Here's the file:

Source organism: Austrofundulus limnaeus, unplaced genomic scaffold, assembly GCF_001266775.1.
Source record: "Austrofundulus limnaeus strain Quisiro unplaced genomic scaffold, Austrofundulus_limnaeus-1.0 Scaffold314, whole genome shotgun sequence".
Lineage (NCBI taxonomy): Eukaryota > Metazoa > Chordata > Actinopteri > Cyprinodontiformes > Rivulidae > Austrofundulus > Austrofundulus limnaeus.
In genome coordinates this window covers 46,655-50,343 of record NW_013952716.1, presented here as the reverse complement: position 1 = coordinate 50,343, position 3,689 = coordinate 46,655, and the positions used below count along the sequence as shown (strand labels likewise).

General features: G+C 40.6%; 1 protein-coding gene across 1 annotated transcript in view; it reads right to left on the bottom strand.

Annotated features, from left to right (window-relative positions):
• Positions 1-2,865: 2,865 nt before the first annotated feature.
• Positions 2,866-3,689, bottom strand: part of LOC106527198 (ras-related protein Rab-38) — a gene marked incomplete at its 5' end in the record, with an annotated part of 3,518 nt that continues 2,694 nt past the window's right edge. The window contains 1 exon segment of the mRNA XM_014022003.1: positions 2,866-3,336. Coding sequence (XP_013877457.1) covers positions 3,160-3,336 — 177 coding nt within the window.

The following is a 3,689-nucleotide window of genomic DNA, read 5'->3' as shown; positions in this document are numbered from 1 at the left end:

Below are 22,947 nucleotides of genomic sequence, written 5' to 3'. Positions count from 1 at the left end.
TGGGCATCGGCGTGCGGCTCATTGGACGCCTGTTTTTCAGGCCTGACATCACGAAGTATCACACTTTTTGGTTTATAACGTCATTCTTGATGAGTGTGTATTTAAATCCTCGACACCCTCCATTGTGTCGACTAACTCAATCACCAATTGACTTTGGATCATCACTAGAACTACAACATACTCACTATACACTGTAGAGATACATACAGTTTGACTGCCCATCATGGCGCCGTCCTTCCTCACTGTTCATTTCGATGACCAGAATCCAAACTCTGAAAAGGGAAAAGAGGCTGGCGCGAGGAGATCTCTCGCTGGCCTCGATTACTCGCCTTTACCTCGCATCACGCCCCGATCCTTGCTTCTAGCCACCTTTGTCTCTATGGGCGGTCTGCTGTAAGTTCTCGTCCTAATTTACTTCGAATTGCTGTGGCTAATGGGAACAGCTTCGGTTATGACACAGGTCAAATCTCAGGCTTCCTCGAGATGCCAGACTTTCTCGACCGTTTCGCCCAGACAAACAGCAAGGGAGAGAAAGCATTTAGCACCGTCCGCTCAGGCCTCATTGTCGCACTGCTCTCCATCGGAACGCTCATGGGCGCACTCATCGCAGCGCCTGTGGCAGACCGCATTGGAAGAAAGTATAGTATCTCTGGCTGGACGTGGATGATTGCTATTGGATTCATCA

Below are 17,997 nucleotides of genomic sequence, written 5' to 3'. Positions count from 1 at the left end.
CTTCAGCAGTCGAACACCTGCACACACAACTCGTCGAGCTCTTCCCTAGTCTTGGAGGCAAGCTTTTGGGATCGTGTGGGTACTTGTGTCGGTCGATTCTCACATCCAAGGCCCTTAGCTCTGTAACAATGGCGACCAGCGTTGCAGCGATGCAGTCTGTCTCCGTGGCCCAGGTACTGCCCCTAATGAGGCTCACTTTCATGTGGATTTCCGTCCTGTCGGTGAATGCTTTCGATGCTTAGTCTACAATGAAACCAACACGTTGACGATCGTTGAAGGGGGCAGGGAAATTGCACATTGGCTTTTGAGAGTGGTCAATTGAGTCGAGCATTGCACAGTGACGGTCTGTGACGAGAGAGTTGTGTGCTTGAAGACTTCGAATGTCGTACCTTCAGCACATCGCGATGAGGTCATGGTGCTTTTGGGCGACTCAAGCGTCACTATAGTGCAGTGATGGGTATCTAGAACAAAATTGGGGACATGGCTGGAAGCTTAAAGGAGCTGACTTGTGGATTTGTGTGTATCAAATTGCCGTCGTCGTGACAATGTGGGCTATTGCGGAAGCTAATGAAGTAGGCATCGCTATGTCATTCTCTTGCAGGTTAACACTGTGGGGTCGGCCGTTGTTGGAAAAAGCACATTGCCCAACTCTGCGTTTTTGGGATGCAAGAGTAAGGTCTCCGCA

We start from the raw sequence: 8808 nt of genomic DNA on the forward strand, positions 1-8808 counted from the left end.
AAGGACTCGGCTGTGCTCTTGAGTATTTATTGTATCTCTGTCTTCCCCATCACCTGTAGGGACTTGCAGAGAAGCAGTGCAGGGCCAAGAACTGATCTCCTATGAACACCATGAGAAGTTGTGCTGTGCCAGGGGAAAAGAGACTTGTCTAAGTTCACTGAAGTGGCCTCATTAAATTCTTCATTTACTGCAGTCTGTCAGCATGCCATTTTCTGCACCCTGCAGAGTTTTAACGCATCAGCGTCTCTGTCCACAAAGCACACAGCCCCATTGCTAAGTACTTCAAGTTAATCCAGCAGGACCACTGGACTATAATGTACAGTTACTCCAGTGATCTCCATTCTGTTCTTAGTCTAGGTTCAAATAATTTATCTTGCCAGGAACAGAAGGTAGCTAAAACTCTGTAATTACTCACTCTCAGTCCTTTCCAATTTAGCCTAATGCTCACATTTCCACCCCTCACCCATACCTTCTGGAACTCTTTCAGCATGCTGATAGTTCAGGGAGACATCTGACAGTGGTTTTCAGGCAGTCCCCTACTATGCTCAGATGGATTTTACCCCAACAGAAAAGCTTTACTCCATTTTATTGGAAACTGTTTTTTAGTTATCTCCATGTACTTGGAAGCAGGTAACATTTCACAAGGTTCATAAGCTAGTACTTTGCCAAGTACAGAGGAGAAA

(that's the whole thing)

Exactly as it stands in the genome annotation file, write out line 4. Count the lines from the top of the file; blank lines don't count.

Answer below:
In genome coordinates this window covers 46,655-50,343 of record NW_013952716.1, presented here as the reverse complement: position 1 = coordinate 50,343, position 3,689 = coordinate 46,655, and the positions used below count along the sequence as shown (strand labels likewise).